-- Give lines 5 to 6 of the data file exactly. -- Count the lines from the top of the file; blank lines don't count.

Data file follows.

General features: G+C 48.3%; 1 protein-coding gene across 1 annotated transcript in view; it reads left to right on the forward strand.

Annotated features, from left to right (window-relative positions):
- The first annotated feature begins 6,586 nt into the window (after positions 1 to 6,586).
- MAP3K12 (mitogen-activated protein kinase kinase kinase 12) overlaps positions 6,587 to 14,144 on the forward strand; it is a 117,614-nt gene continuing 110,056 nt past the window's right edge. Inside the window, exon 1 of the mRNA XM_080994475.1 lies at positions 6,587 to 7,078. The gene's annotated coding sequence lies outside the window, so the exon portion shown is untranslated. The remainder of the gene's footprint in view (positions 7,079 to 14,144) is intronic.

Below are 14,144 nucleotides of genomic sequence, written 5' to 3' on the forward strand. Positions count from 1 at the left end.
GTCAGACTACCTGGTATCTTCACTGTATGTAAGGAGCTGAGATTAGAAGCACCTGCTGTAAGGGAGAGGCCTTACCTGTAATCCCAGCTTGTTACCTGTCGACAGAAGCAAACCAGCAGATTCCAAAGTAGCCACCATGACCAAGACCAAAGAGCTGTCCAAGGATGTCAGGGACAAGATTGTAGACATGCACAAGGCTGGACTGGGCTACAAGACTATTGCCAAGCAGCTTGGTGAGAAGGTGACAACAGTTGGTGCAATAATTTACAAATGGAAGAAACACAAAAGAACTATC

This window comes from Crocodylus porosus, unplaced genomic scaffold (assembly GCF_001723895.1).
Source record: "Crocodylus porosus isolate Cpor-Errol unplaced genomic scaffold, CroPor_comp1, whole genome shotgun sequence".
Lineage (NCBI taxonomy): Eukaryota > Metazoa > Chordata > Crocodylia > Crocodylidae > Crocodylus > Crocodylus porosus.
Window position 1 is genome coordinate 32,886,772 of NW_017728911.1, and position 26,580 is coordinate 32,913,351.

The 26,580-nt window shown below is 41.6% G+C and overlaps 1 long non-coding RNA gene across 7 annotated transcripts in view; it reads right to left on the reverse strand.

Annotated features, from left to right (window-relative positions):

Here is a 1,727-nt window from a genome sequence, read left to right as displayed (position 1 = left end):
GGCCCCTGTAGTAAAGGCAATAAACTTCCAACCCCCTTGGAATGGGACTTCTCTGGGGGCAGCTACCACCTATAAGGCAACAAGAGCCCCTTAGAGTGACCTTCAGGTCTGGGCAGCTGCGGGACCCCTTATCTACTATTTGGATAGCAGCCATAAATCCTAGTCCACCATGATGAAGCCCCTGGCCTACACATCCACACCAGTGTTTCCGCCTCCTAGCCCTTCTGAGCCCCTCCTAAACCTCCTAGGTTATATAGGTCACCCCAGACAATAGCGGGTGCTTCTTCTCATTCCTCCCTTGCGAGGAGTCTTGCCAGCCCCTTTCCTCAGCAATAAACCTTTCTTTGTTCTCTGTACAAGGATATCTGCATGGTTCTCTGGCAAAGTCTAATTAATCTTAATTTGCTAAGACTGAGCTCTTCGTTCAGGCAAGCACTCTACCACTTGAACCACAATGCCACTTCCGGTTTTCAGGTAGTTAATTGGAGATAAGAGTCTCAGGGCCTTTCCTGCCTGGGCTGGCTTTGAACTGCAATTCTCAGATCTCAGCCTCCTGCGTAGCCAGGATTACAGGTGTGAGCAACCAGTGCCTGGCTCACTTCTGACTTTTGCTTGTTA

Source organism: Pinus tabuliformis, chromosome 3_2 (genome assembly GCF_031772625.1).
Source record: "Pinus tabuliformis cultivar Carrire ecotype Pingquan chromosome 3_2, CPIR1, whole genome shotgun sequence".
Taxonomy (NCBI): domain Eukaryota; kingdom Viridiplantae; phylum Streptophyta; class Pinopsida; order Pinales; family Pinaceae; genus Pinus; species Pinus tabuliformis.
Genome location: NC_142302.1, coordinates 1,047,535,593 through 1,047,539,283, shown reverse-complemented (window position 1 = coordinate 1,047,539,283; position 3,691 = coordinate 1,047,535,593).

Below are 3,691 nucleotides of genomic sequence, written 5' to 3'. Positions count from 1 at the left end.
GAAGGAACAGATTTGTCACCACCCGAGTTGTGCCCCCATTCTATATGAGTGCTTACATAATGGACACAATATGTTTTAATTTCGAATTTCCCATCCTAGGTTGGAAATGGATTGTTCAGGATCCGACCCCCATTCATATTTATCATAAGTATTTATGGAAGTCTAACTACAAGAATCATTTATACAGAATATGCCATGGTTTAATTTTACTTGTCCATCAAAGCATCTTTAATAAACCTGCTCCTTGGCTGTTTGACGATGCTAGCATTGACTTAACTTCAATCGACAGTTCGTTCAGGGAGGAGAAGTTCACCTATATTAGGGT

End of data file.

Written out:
Below are 14,144 nucleotides of genomic sequence, written 5' to 3' on the forward strand. Positions count from 1 at the left end.
GTCAGACTACCTGGTATCTTCACTGTATGTAAGGAGCTGAGATTAGAAGCACCTGCTGTAAGGGAGAGGCCTTACCTGTAATCCCAGCTTGTTACCTGTCGACAGAAGCAAACCAGCAGATTCCAAAGTAGCCACCATGACCAAGACCAAAGAGCTGTCCAAGGATGTCAGGGACAAGATTGTAGACATGCACAAGGCTGGACTGGGCTACAAGACTATTGCCAAGCAGCTTGGTGAGAAGGTGACAACAGTTGGTGCAATAATTTACAAATGGAAGAAACACAAAAGAACTATC